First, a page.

The Compiled Military Service Records (CMSRs) are one of the best places to look for information on the military careers of your Civil War ancestors. Compiled by the Record and Pension Division of the War Department starting in the 1890s, the Civil War CMSRs contain basic military service information for soldiers in the volunteer armies (and in a few cases for women attached to the armies, often via hospital service as matrons, laundresses, etc.).
The information in a soldier’s CMSR was originally consolidated from a variety of sources and summarized on card abstracts, which were then filed using a system of envelopes, with one envelope per soldier per regiment. The sources for the card abstracts included muster rolls, regimental returns, pay vouchers, hospital rolls, and other such records. In addition to the cards, some CMSRs also contain personal papers such as casualty sheets, discharge certificates, enlistment papers, inventories of personal effects, medical records, or even photos, newspaper articles, and letters.
Although Fold3 already has many of these CMSRs, our collection is still growing! Whereas previously for some states, Fold3 had index cards rather than the full CMSRs, we’re now adding (or planning to add) the complete documents for Union soldiers from California, Colorado, Massachusetts, Vermont, and Washington DC. We’ve also already added full CMSRs for the U.S. Colored Troops.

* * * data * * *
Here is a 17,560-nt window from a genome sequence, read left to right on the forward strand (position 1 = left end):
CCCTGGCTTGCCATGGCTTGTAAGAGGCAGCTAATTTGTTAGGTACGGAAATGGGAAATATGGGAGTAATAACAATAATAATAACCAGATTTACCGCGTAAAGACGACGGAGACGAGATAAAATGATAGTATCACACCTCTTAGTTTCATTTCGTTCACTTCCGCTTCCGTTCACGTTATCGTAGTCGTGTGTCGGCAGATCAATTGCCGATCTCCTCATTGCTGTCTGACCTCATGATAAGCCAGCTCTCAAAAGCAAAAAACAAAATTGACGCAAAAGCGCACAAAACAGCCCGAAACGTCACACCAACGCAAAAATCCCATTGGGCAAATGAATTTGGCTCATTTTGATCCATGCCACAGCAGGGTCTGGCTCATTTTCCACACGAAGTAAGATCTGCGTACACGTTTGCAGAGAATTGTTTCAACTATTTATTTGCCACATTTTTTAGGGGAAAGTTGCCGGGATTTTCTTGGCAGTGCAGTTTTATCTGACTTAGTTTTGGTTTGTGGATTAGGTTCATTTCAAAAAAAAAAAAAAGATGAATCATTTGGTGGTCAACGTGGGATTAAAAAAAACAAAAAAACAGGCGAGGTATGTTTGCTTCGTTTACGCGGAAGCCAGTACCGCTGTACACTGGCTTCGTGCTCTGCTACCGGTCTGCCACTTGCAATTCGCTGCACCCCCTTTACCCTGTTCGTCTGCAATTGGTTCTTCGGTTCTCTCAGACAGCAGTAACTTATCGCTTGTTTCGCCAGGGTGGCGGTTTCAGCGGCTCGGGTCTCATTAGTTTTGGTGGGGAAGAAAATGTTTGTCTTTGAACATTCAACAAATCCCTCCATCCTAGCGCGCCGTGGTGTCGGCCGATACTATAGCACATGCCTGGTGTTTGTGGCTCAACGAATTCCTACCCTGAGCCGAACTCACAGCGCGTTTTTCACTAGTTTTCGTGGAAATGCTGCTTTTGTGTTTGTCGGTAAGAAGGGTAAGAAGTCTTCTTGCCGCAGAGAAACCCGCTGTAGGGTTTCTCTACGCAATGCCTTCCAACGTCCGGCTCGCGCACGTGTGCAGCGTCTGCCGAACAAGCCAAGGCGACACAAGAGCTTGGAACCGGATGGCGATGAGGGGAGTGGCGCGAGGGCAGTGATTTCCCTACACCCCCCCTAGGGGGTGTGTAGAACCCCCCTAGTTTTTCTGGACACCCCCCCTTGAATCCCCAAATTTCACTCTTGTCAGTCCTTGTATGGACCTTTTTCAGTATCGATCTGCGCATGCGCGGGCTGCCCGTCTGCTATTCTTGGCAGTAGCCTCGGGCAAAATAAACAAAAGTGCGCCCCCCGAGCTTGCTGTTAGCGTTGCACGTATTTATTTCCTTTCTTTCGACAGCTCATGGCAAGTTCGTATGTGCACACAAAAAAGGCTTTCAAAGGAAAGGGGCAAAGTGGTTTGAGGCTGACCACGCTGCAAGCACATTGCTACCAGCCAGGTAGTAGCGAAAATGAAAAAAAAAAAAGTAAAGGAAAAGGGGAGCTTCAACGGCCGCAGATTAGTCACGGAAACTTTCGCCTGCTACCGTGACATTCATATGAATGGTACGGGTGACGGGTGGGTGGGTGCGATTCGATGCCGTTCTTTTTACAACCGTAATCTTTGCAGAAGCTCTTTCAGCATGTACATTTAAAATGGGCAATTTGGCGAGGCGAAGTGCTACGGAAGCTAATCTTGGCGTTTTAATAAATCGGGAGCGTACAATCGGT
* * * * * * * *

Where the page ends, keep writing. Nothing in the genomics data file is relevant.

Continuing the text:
The new CMSRs are being scanned directly from the original papers at the National Archives (rather than from microfilm), which means that this the first time these records will be available digitally. However, it also means that the process may be lengthy, since the records have to be carefully scanned page by page.
Just to give you an idea of the type of information you can find in CMSRs, let’s look at the service record of Gardner Pasho, who served in the 1st Massachusetts Cavalry. From a card abstract of his company’s muster roll we learn that he enlisted as a private at age 18 on 9 December 1863 for a period of 3 years and that he had black eyes and dark hair and was 5’7″. From subsequent card abstracts, we find out that Pasho was absent from his company from May to August 1864 because he was in a dismounted camp and was absent from September to December due to illness. In January 1865, Pasho was back on duty until his company was mustered out in June. In addition to the card abstracts, Pasho’s CMSR also contains some personal documents, like his enlistment papers and records from his hospital stay (which include a photograph of him).
Interested in taking a look at the Civil War CMSRs? Begin searching or browsing them here.